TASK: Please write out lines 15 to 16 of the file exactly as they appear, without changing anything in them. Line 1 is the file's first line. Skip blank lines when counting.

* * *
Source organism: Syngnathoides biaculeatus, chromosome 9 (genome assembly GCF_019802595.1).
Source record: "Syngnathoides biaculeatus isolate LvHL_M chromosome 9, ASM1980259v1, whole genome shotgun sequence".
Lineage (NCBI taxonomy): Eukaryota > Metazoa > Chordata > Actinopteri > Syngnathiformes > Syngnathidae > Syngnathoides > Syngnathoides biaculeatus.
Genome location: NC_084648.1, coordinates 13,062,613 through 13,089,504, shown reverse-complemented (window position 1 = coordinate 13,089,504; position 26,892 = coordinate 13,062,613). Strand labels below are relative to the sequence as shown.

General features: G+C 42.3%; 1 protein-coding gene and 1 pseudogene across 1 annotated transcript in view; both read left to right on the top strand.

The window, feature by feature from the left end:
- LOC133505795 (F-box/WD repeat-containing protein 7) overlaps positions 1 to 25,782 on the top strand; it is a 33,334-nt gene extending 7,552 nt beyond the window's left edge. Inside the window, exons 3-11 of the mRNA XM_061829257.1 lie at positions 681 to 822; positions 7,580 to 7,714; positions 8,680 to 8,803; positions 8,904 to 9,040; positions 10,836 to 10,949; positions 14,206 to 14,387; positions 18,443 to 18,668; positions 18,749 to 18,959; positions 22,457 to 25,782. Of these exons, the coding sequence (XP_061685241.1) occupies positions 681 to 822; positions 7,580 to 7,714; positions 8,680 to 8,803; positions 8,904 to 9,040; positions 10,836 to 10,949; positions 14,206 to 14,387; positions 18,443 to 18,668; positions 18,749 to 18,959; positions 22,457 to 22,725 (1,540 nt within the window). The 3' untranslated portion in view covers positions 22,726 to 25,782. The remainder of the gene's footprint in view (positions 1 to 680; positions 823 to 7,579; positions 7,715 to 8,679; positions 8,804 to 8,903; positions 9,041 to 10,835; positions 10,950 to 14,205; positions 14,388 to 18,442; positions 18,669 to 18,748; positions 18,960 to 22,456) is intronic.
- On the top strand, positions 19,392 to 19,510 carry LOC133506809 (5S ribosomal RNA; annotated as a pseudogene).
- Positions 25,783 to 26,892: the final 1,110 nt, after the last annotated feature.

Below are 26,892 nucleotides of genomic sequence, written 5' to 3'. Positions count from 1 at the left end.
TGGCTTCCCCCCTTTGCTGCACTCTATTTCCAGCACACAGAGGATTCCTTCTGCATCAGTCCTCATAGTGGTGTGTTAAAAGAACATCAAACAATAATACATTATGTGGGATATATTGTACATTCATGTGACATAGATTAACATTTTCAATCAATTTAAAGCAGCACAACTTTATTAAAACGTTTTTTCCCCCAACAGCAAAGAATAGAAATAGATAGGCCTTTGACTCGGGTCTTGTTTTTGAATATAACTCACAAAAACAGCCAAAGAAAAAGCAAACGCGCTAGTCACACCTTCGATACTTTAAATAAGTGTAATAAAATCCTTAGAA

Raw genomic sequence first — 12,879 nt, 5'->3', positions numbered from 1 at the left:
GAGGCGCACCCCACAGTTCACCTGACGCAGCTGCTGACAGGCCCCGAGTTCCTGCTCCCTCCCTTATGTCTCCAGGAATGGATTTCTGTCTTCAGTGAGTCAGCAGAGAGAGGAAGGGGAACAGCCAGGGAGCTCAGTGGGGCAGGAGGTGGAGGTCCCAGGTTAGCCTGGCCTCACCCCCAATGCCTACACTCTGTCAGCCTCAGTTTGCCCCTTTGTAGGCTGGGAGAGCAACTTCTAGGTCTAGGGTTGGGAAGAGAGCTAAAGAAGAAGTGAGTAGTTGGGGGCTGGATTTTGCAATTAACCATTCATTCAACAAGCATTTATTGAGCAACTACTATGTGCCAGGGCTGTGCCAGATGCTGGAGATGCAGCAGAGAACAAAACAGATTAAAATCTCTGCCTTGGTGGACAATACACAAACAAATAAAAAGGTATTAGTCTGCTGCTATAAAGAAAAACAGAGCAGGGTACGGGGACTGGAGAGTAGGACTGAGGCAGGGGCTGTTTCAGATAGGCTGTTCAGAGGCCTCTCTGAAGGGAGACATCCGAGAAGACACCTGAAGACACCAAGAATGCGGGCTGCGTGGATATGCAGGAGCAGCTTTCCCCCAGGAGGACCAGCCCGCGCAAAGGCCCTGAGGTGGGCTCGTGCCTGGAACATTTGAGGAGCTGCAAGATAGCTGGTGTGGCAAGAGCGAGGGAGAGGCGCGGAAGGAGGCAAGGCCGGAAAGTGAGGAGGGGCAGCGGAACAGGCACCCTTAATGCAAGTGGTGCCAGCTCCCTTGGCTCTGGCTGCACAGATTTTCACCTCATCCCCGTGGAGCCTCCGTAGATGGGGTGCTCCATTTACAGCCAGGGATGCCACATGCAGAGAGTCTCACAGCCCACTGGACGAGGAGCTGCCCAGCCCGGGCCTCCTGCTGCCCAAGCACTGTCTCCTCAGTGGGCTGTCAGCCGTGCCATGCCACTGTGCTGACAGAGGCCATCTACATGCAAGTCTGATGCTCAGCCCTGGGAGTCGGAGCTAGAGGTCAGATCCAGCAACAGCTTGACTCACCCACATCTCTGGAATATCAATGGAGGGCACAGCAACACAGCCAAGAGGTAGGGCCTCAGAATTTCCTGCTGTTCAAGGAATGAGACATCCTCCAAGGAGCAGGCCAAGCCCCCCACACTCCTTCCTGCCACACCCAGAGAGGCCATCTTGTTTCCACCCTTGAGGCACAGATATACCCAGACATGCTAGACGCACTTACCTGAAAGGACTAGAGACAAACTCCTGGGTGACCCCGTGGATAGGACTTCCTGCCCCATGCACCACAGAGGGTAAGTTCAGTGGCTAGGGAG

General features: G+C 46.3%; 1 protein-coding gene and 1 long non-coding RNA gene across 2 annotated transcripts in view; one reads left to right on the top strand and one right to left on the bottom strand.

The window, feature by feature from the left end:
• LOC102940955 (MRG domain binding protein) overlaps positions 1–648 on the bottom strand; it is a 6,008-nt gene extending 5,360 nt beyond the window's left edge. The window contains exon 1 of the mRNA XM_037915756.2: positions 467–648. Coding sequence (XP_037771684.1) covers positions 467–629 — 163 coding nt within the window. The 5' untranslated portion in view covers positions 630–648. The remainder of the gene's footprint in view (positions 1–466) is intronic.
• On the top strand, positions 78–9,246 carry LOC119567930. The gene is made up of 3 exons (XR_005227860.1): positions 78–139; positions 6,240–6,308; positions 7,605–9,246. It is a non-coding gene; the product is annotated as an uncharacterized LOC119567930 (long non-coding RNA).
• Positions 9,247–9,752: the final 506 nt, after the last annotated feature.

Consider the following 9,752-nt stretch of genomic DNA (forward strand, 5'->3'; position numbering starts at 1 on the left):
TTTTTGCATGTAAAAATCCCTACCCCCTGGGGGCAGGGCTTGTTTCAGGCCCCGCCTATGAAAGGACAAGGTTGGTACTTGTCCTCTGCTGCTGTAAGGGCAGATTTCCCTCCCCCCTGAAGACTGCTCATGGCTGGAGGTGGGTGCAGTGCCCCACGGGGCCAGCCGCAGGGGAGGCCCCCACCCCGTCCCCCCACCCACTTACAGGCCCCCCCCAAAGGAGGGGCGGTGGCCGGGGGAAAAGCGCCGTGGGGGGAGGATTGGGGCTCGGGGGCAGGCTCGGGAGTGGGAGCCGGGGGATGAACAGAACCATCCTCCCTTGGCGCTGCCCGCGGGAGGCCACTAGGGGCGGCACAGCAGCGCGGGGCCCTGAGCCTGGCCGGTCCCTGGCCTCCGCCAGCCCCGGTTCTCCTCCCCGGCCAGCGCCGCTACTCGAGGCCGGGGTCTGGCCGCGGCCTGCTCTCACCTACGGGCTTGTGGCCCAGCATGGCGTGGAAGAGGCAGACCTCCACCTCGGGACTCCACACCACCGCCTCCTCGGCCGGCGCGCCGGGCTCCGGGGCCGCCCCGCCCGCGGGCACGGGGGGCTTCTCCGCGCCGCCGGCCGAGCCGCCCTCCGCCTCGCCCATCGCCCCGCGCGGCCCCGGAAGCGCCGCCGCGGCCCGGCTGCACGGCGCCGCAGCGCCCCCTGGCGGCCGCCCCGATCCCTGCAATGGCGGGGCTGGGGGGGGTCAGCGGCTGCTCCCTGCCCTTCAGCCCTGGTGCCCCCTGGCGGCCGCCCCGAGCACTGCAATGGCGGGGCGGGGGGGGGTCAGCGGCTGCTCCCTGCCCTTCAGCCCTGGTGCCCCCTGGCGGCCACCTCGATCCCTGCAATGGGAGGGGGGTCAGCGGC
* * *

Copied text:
The window, feature by feature from the left end:
• LOC102940955 (MRG domain binding protein) overlaps positions 1–648 on the bottom strand; it is a 6,008-nt gene extending 5,360 nt beyond the window's left edge. The window contains exon 1 of the mRNA XM_037915756.2: positions 467–648. Coding sequence (XP_037771684.1) covers positions 467–629 — 163 coding nt within the window. The 5' untranslated portion in view covers positions 630–648. The remainder of the gene's footprint in view (positions 1–466) is intronic.